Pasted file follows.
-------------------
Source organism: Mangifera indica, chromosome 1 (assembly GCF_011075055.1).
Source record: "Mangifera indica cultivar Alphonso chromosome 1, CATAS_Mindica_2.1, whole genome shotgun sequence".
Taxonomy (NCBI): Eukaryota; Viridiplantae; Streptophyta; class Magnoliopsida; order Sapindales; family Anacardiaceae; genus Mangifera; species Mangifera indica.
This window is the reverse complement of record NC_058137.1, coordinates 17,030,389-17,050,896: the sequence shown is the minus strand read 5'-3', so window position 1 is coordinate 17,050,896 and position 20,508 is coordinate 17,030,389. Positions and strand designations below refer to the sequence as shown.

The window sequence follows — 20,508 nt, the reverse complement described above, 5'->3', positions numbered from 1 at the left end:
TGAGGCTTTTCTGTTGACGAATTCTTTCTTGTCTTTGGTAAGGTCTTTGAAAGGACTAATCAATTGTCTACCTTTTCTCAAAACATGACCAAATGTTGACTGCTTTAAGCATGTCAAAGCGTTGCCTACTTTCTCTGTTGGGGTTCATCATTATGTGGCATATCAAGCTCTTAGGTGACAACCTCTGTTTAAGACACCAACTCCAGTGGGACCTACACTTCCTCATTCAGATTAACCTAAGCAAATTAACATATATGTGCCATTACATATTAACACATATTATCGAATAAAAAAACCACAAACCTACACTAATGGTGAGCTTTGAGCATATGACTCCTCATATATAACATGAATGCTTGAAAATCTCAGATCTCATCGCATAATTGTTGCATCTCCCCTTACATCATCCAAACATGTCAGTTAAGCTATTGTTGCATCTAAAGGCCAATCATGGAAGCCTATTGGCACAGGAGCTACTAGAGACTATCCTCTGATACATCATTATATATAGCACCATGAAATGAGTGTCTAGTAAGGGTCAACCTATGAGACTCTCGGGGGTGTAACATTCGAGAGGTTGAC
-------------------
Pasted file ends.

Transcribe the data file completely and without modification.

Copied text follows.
Source organism: Mangifera indica, chromosome 1 (assembly GCF_011075055.1).
Source record: "Mangifera indica cultivar Alphonso chromosome 1, CATAS_Mindica_2.1, whole genome shotgun sequence".
Taxonomy (NCBI): Eukaryota; Viridiplantae; Streptophyta; class Magnoliopsida; order Sapindales; family Anacardiaceae; genus Mangifera; species Mangifera indica.
This window is the reverse complement of record NC_058137.1, coordinates 17,030,389-17,050,896: the sequence shown is the minus strand read 5'-3', so window position 1 is coordinate 17,050,896 and position 20,508 is coordinate 17,030,389. Positions and strand designations below refer to the sequence as shown.

The window sequence follows — 20,508 nt, the reverse complement described above, 5'->3', positions numbered from 1 at the left end:
TGAGGCTTTTCTGTTGACGAATTCTTTCTTGTCTTTGGTAAGGTCTTTGAAAGGACTAATCAATTGTCTACCTTTTCTCAAAACATGACCAAATGTTGACTGCTTTAAGCATGTCAAAGCGTTGCCTACTTTCTCTGTTGGGGTTCATCATTATGTGGCATATCAAGCTCTTAGGTGACAACCTCTGTTTAAGACACCAACTCCAGTGGGACCTACACTTCCTCATTCAGATTAACCTAAGCAAATTAACATATATGTGCCATTACATATTAACACATATTATCGAATAAAAAAACCACAAACCTACACTAATGGTGAGCTTTGAGCATATGACTCCTCATATATAACATGAATGCTTGAAAATCTCAGATCTCATCGCATAATTGTTGCATCTCCCCTTACATCATCCAAACATGTCAGTTAAGCTATTGTTGCATCTAAAGGCCAATCATGGAAGCCTATTGGCACAGGAGCTACTAGAGACTATCCTCTGATACATCATTATATATAGCACCATGAAATGAGTGTCTAGTAAGGGTCAACCTATGAGACTCTCGGGGGTGTAACATTCGAGAGGTTGAC